Art Geroche: From Comics to Canvas

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The Golden Age of Filipino Comics gave us Classic Komiks, and introduced us to characters that went on to become household names. Comics enthusiasts place this era from 1950 – 1980. During this time, people from DC went to the Philippines to scout for talents. One of the artists whose illustrations found their way to the pages of DC is Art Geroche.

A graduate of Drafting from the West Visayas College of Science and Technology (Iloilo Science and Technology University), Art Geroche was working as an artist, contributing to Yuhum Magazine and illustrating the novels of Ramon Muzones. According to Geroche, his friend from Manila told him to send samples of his works to DC. He was consequently hired, and a script written by an American was sent for him to illustrate.

Gerry Alanguilan wrote that comic book artist and writer, David Roach describes Geroche’s art as “a mix of Gene Colan, Doug Wildey, and the Spanish grandmaster, Jesús Blasco.”

The panels he has drawn for DC were part of the horror-boom in the late 1970s. In order to create the American characters and scenes fit for the DC audience, Geroche studied the American styles of illustration by looking at clippings of sceneries including people’s facial expressions.

While drawing for comics, Geroche was also painting historical events and cultural traditions which earned him projects in different government institutions. One of his popular works is the depiction of Hinilawod displayed at the West Visayas State University – Cultural Center.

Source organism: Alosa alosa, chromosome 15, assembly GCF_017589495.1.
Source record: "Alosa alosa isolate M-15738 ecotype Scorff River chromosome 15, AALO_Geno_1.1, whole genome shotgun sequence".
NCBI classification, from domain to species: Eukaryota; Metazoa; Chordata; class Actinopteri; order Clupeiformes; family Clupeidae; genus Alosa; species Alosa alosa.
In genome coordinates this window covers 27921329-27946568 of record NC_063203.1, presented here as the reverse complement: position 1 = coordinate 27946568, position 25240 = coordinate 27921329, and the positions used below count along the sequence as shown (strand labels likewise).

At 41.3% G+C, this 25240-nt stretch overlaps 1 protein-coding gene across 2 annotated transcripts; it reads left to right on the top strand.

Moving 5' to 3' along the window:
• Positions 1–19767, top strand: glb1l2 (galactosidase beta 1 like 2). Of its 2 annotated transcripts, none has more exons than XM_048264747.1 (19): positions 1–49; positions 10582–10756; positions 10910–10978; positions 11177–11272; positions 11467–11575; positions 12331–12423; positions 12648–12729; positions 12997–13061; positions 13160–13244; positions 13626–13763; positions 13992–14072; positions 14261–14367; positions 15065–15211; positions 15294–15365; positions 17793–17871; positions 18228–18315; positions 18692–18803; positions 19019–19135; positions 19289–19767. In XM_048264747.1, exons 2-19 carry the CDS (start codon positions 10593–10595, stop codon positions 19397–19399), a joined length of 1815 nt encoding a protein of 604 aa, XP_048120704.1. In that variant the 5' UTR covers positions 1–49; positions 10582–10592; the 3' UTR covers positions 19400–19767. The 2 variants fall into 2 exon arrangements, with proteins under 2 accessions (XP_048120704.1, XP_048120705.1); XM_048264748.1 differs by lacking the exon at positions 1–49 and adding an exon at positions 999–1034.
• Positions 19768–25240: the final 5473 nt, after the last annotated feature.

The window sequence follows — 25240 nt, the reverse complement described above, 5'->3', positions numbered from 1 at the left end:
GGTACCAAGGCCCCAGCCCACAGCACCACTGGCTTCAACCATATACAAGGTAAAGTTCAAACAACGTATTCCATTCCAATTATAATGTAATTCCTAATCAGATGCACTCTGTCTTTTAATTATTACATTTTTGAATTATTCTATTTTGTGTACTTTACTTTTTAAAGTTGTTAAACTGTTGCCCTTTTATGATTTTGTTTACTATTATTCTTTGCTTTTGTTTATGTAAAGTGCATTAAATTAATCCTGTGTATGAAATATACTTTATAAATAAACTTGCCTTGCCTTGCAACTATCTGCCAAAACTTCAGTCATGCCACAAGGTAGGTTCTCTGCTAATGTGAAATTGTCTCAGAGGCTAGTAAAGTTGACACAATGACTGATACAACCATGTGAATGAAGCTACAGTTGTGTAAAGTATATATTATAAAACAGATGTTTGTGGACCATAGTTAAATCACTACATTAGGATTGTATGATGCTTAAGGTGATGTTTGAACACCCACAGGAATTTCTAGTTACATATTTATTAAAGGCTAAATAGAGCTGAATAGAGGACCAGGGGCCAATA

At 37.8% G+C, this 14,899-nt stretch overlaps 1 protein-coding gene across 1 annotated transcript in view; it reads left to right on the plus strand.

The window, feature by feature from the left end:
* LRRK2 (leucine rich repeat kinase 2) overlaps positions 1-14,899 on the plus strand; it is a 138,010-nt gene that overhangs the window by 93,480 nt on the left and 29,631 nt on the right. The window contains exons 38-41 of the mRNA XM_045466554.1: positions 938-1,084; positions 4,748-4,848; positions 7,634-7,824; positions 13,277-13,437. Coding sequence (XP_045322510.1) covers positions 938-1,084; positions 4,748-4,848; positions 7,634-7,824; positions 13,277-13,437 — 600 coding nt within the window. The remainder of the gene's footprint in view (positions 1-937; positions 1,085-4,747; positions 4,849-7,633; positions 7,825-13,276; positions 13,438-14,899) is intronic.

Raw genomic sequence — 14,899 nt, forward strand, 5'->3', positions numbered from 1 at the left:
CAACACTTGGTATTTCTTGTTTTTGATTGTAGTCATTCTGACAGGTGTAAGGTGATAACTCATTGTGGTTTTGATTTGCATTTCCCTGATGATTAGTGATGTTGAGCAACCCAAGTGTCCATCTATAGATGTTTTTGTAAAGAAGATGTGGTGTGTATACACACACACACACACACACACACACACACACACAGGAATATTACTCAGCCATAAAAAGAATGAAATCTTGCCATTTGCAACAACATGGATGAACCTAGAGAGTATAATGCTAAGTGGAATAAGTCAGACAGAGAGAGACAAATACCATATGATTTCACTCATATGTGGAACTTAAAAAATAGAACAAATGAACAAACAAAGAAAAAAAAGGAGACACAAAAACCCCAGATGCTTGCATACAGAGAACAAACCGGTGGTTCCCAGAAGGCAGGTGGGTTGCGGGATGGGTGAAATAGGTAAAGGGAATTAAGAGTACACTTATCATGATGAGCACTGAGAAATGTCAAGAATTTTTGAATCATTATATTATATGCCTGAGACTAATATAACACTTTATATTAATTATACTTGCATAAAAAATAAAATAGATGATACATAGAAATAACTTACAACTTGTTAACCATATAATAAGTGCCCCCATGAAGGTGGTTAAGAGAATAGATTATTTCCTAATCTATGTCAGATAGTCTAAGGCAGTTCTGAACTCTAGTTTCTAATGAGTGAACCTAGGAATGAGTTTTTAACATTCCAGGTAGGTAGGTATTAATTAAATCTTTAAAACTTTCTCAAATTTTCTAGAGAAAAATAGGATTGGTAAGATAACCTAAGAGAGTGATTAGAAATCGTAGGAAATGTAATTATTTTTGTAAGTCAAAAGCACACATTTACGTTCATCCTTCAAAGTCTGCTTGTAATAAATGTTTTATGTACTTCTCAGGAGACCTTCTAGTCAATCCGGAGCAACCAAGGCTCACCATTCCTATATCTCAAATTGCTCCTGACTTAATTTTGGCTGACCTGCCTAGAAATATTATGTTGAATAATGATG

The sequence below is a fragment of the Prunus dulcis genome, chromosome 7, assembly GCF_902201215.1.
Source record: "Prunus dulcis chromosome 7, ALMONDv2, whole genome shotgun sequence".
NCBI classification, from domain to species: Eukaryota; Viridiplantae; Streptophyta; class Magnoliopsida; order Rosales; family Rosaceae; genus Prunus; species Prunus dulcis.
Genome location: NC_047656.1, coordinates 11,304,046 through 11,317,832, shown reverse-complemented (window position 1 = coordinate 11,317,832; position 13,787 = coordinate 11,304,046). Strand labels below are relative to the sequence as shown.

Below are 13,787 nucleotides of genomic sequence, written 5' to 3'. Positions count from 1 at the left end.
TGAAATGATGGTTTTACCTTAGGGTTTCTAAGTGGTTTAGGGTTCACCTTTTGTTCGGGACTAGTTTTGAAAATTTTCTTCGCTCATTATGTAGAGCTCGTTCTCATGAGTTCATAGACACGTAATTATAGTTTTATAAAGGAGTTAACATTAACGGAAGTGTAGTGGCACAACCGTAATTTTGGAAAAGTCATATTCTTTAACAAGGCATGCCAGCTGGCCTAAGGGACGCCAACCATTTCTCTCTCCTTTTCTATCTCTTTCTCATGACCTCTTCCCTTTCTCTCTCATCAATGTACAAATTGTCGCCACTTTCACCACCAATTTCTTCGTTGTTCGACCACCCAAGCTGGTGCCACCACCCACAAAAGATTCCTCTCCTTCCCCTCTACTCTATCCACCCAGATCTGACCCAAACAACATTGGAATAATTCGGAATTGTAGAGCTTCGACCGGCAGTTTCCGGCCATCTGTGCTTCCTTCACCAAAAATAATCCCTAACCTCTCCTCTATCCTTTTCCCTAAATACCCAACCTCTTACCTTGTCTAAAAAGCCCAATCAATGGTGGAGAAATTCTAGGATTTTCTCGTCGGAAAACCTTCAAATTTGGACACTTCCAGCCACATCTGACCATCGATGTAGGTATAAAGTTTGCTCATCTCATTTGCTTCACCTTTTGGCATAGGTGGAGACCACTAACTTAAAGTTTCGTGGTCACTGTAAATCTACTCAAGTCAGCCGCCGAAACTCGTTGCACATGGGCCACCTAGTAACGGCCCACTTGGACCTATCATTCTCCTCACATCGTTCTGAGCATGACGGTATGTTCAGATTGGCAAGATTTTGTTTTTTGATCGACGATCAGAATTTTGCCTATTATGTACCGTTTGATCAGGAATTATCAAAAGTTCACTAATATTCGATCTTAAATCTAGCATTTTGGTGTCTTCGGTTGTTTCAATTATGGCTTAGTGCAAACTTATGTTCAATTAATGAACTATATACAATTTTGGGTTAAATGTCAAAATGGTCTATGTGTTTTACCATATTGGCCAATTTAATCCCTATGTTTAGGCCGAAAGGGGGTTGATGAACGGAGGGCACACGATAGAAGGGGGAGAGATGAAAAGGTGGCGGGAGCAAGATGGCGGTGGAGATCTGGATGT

Perhaps the most apparent characteristic of Art Geroche’s art is his command in creating lines that really dictated the perception of movement in a scene. He exhibits the ability to capture gestures in depicting the stance of a warrior, the aim of a soldier’s gun, dancing of the townsfolk, etc. He brings this to both his illustrations in comics and paintings on canvas.

How did you get to work as an artist for DC Comics?

I showed samples of my illustrations to DC publications and waited for the result. That’s all because, thru those pieces of your work, they would know your caliber. I was an artist in WVSC and contributes drawing to Yuhum Magazine, illustrating the novel of Muzones [Referring to National Artist for Literature, Ramon Muzones]. My friend in manila told me to send samples of my works, he sent my works to DC, and an American writer sent a script to my friend for me to illustrate.

When you worked with comics, were you also painting? How were you able to switch to different media and have a distinct style in both field?

You know illustrations and painting are different. In illustration you can establish lines, you cannot do the same in painting.

There are illustrations that the approach is painting like the illustrator of the classic Prince Valiant, but he didn’t attempt to paint. He was considered the illustrator’s illustrator. Many Filipinos are great illustrators, like Coching, Redondo, Alcala, Zuñiga, etc. But they are not painters.

I learned painting from works of Rembrandt, then works of Sargent and Sorolla. I learned mostly through Europeans. I started everything in comics — figures, proportion, layout, light, and shadow, etc. And then I applied these in painting.

Do you still read comics? What do you think about the current state of the comics industry in the Philippines?

I am already retired in comics art. I will just concentrate on painting cultural/historical themes for Iloilo City. Almost all of my paintings are about Iloilo’s culture and history.

I also think that biblical subjects are the best!

Are still doing projects until now?
Yes, actually am finishing 4 3ft x 4ft entries for the art contest in celebration of the Philippine Quincentennial.

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Allyn Canja
Allyn Canja
Allyn Canja works for a contemporary art museum in Iloilo City. She is a fellow of the San Agustin Writers Workshop, and co-founder of Poetika.

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